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would abstain from any attempt to possess them- . selves of Cuba, the attempt might yet be made to thwart, or to forestall, the supposed ambitious views of Great Britain. The Spanish Ministers were therefore anxious to obtain from Great Britain a guarantee, which would afford the best proof to the United States that such ambitious views were not, in the remotest degree, within the contemplation of her Government.

It is singular enough that while the Spanish Government were thus dreading the loss of Cuba, from the unprovoked aggression of two Powers with whom Spain remained on terms of amity and peace, that it should have overlooked entirely the only really imminent danger arising from the attack of the only Powers with which it was at war, viz. the New States of Spanish America.

But on that subject the impatience of the King of Spain was so vehement, that it was absolutely necessary for his Ministers, in order to obtain a hearing from him upon any other matter connected with the well-being of his dominions, to keep that one out of sight. “ This necessity in effect excluded the discus“ sion which he solicited with respect to Cuba “ since the principal element of the difficulties “ with which that island was beset, arose from “ its situation relatively to the New States of

Spanish America, and the only chance of find“ing a solution for those difficulties was by con

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“sidering the question in connexion with those « States.

“ The fact of Cuba being the depôt, of whatever military means Spain might have the ca

pacity to collect for carrying on the war “ against her former Colonies, and being the “ most formidable position from which an attack “ against those Colonies could be directed, en

dangered its safety full as much as the possible “ want of power in the Government at the “ Havannah, either to ensure internal tranquil

lity or to make itself respected on the coasts, " and in the seas which surround the island “ and from the plea, or pretext, which might “ thereby be afforded to other Nations either “ for a partial occupation of the ports or shores “ of Cuba, or for a direct interference in case “ of any disturbance or struggle within the “ island."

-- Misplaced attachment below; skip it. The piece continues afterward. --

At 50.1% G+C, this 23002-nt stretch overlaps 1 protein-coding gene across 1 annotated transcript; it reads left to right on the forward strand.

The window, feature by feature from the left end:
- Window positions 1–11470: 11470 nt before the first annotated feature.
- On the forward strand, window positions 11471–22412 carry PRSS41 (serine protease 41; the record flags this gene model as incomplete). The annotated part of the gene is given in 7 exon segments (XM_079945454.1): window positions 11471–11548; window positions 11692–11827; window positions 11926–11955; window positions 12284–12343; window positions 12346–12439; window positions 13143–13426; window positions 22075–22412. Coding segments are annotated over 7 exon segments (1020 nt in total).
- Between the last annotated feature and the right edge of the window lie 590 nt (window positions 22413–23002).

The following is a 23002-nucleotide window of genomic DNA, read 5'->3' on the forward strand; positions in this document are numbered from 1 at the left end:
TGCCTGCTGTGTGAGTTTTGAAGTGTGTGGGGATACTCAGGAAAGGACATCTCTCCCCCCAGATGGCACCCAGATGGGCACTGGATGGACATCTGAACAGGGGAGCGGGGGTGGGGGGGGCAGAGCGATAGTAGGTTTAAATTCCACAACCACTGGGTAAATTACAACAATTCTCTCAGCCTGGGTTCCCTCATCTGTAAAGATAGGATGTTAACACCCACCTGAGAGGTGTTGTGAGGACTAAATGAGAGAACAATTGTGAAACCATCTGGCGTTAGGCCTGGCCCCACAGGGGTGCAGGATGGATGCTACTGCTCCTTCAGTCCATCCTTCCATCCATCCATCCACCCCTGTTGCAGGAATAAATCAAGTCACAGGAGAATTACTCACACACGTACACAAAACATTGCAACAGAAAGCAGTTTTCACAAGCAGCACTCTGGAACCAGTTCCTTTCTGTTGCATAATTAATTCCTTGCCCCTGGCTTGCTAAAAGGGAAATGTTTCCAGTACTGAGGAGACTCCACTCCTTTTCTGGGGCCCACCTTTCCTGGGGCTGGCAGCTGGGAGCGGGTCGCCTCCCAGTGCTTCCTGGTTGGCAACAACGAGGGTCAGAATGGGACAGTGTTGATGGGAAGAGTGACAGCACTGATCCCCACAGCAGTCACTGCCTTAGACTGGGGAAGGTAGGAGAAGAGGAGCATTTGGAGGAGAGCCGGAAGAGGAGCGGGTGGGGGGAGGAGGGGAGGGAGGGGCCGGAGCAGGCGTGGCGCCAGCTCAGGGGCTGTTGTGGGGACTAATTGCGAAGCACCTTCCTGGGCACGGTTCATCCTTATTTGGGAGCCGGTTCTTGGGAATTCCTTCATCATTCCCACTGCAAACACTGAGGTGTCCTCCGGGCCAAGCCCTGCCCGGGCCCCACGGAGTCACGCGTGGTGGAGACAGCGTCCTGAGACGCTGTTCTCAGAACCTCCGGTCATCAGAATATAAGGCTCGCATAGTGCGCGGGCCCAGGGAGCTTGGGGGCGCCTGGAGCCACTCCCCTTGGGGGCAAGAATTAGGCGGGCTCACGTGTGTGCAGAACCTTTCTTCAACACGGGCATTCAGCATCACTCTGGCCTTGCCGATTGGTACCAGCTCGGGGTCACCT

To these latter causes of danger the Court of Madrid seemed sufficiently alive. But to the danger of attack from the New States of Spanish America His Catholick Majesty's Ministers were either wholly insensible, or else they felt themselves bound to abstain from bringing the means of averting it under the view of their Sovereign.

It was impossible, however, for the British Government, in estimating the evils which menaced Cuba, to forget that that island belonged to a Power at war; and in canvassing the “ dangers arising out of a state of war, it " was but reasonable to consider of the re“ medies by which they might be obviated,” especially when the continued existence of this particular danger, enhanced the others against which the Court of Madrid professed its desire to provide — first, by multiplying the chances of such internal commotion in Cuba, as might afford to foreign Powers the pretence for interfering in the local concerns of the Colony; and, secondly, by holding out a plausible occasion for them to make an offer of friendly military occupation as a defence against hostile attack.